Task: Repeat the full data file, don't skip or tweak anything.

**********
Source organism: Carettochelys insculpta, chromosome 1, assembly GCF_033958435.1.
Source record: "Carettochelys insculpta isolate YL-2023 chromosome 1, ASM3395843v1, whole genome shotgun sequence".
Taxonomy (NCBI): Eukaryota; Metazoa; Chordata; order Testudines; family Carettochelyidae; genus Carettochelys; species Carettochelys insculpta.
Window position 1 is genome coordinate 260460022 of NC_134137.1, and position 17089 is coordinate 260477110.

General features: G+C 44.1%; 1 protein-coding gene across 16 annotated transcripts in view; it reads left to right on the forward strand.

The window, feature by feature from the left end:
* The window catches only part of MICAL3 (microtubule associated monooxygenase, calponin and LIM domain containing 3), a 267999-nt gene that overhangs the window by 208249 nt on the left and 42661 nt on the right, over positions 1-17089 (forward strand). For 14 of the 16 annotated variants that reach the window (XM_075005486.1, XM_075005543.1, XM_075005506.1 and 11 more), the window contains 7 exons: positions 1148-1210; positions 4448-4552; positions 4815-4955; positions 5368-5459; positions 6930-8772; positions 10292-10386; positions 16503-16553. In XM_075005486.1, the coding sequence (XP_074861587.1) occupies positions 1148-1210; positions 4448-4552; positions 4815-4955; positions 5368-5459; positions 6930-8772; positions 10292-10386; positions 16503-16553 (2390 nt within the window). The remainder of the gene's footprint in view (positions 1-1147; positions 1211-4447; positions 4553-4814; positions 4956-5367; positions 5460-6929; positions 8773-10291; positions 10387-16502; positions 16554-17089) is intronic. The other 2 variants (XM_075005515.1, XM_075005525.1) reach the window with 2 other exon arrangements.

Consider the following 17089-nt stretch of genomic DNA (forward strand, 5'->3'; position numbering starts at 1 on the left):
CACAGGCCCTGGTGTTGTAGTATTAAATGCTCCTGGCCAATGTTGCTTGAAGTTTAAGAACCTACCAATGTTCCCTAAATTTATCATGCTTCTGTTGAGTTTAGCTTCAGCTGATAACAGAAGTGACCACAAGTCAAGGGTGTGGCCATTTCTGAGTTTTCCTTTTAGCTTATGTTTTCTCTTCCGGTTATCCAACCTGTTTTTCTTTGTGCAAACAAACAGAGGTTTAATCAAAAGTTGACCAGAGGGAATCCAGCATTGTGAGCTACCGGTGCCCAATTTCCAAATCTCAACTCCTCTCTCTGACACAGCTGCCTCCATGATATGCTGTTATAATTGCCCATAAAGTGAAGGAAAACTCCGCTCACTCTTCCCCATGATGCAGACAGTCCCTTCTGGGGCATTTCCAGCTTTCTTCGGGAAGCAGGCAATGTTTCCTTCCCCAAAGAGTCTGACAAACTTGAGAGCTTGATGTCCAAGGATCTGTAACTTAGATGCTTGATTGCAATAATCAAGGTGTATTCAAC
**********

Source organism: Carettochelys insculpta, chromosome 1, assembly GCF_033958435.1.
Source record: "Carettochelys insculpta isolate YL-2023 chromosome 1, ASM3395843v1, whole genome shotgun sequence".
Taxonomy (NCBI): Eukaryota; Metazoa; Chordata; order Testudines; family Carettochelyidae; genus Carettochelys; species Carettochelys insculpta.
Window position 1 is genome coordinate 260460022 of NC_134137.1, and position 17089 is coordinate 260477110.

General features: G+C 44.1%; 1 protein-coding gene across 16 annotated transcripts in view; it reads left to right on the forward strand.

The window, feature by feature from the left end:
* The window catches only part of MICAL3 (microtubule associated monooxygenase, calponin and LIM domain containing 3), a 267999-nt gene that overhangs the window by 208249 nt on the left and 42661 nt on the right, over positions 1-17089 (forward strand). For 14 of the 16 annotated variants that reach the window (XM_075005486.1, XM_075005543.1, XM_075005506.1 and 11 more), the window contains 7 exons: positions 1148-1210; positions 4448-4552; positions 4815-4955; positions 5368-5459; positions 6930-8772; positions 10292-10386; positions 16503-16553. In XM_075005486.1, the coding sequence (XP_074861587.1) occupies positions 1148-1210; positions 4448-4552; positions 4815-4955; positions 5368-5459; positions 6930-8772; positions 10292-10386; positions 16503-16553 (2390 nt within the window). The remainder of the gene's footprint in view (positions 1-1147; positions 1211-4447; positions 4553-4814; positions 4956-5367; positions 5460-6929; positions 8773-10291; positions 10387-16502; positions 16554-17089) is intronic. The other 2 variants (XM_075005515.1, XM_075005525.1) reach the window with 2 other exon arrangements.

Consider the following 17089-nt stretch of genomic DNA (forward strand, 5'->3'; position numbering starts at 1 on the left):
CACAGGCCCTGGTGTTGTAGTATTAAATGCTCCTGGCCAATGTTGCTTGAAGTTTAAGAACCTACCAATGTTCCCTAAATTTATCATGCTTCTGTTGAGTTTAGCTTCAGCTGATAACAGAAGTGACCACAAGTCAAGGGTGTGGCCATTTCTGAGTTTTCCTTTTAGCTTATGTTTTCTCTTCCGGTTATCCAACCTGTTTTTCTTTGTGCAAACAAACAGAGGTTTAATCAAAAGTTGACCAGAGGGAATCCAGCATTGTGAGCTACCGGTGCCCAATTTCCAAATCTCAACTCCTCTCTCTGACACAGCTGCCTCCATGATATGCTGTTATAATTGCCCATAAAGTGAAGGAAAACTCCGCTCACTCTTCCCCATGATGCAGACAGTCCCTTCTGGGGCATTTCCAGCTTTCTTCGGGAAGCAGGCAATGTTTCCTTCCCCAAAGAGTCTGACAAACTTGAGAGCTTGATGTCCAAGGATCTGTAACTTAGATGCTTGATTGCAATAATCAAGGTGTATTCAAC